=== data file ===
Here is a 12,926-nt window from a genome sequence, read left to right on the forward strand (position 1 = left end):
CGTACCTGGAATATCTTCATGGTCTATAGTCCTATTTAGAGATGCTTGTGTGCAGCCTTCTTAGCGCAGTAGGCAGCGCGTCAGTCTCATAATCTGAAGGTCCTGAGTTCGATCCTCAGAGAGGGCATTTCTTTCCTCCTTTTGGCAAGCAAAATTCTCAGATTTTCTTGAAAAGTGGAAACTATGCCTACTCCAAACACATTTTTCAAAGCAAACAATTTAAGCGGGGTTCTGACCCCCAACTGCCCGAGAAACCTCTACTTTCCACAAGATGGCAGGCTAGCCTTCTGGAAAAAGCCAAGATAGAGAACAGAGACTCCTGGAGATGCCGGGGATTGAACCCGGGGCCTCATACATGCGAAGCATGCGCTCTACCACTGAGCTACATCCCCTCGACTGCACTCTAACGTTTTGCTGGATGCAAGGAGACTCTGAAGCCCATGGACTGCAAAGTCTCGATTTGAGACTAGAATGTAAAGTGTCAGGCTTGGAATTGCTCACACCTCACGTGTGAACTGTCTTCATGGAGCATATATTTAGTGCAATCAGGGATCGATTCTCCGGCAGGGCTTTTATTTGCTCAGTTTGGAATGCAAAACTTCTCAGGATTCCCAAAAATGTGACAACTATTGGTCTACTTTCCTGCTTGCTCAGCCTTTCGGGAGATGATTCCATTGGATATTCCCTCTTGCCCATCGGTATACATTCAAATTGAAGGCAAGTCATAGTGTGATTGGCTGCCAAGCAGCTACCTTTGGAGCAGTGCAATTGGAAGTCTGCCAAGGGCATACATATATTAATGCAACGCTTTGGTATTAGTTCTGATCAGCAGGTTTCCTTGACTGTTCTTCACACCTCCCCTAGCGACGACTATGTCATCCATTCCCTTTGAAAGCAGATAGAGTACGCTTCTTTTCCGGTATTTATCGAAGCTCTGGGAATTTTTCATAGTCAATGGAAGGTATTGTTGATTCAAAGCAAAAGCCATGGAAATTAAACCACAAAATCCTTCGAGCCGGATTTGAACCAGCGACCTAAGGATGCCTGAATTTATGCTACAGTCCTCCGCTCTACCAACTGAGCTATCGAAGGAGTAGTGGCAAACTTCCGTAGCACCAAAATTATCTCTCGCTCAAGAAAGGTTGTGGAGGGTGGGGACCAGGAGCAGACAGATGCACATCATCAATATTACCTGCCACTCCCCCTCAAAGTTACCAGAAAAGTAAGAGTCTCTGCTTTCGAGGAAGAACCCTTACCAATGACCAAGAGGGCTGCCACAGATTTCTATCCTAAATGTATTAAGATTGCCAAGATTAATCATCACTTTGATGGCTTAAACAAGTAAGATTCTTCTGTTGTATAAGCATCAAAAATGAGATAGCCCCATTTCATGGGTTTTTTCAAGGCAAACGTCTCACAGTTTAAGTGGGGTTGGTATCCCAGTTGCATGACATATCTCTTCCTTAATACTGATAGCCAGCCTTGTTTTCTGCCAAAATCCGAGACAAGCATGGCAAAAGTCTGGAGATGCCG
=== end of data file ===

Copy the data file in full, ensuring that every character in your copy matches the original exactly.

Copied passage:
Here is a 12,926-nt window from a genome sequence, read left to right on the forward strand (position 1 = left end):
CGTACCTGGAATATCTTCATGGTCTATAGTCCTATTTAGAGATGCTTGTGTGCAGCCTTCTTAGCGCAGTAGGCAGCGCGTCAGTCTCATAATCTGAAGGTCCTGAGTTCGATCCTCAGAGAGGGCATTTCTTTCCTCCTTTTGGCAAGCAAAATTCTCAGATTTTCTTGAAAAGTGGAAACTATGCCTACTCCAAACACATTTTTCAAAGCAAACAATTTAAGCGGGGTTCTGACCCCCAACTGCCCGAGAAACCTCTACTTTCCACAAGATGGCAGGCTAGCCTTCTGGAAAAAGCCAAGATAGAGAACAGAGACTCCTGGAGATGCCGGGGATTGAACCCGGGGCCTCATACATGCGAAGCATGCGCTCTACCACTGAGCTACATCCCCTCGACTGCACTCTAACGTTTTGCTGGATGCAAGGAGACTCTGAAGCCCATGGACTGCAAAGTCTCGATTTGAGACTAGAATGTAAAGTGTCAGGCTTGGAATTGCTCACACCTCACGTGTGAACTGTCTTCATGGAGCATATATTTAGTGCAATCAGGGATCGATTCTCCGGCAGGGCTTTTATTTGCTCAGTTTGGAATGCAAAACTTCTCAGGATTCCCAAAAATGTGACAACTATTGGTCTACTTTCCTGCTTGCTCAGCCTTTCGGGAGATGATTCCATTGGATATTCCCTCTTGCCCATCGGTATACATTCAAATTGAAGGCAAGTCATAGTGTGATTGGCTGCCAAGCAGCTACCTTTGGAGCAGTGCAATTGGAAGTCTGCCAAGGGCATACATATATTAATGCAACGCTTTGGTATTAGTTCTGATCAGCAGGTTTCCTTGACTGTTCTTCACACCTCCCCTAGCGACGACTATGTCATCCATTCCCTTTGAAAGCAGATAGAGTACGCTTCTTTTCCGGTATTTATCGAAGCTCTGGGAATTTTTCATAGTCAATGGAAGGTATTGTTGATTCAAAGCAAAAGCCATGGAAATTAAACCACAAAATCCTTCGAGCCGGATTTGAACCAGCGACCTAAGGATGCCTGAATTTATGCTACAGTCCTCCGCTCTACCAACTGAGCTATCGAAGGAGTAGTGGCAAACTTCCGTAGCACCAAAATTATCTCTCGCTCAAGAAAGGTTGTGGAGGGTGGGGACCAGGAGCAGACAGATGCACATCATCAATATTACCTGCCACTCCCCCTCAAAGTTACCAGAAAAGTAAGAGTCTCTGCTTTCGAGGAAGAACCCTTACCAATGACCAAGAGGGCTGCCACAGATTTCTATCCTAAATGTATTAAGATTGCCAAGATTAATCATCACTTTGATGGCTTAAACAAGTAAGATTCTTCTGTTGTATAAGCATCAAAAATGAGATAGCCCCATTTCATGGGTTTTTTCAAGGCAAACGTCTCACAGTTTAAGTGGGGTTGGTATCCCAGTTGCATGACATATCTCTTCCTTAATACTGATAGCCAGCCTTGTTTTCTGCCAAAATCCGAGACAAGCATGGCAAAAGTCTGGAGATGCCG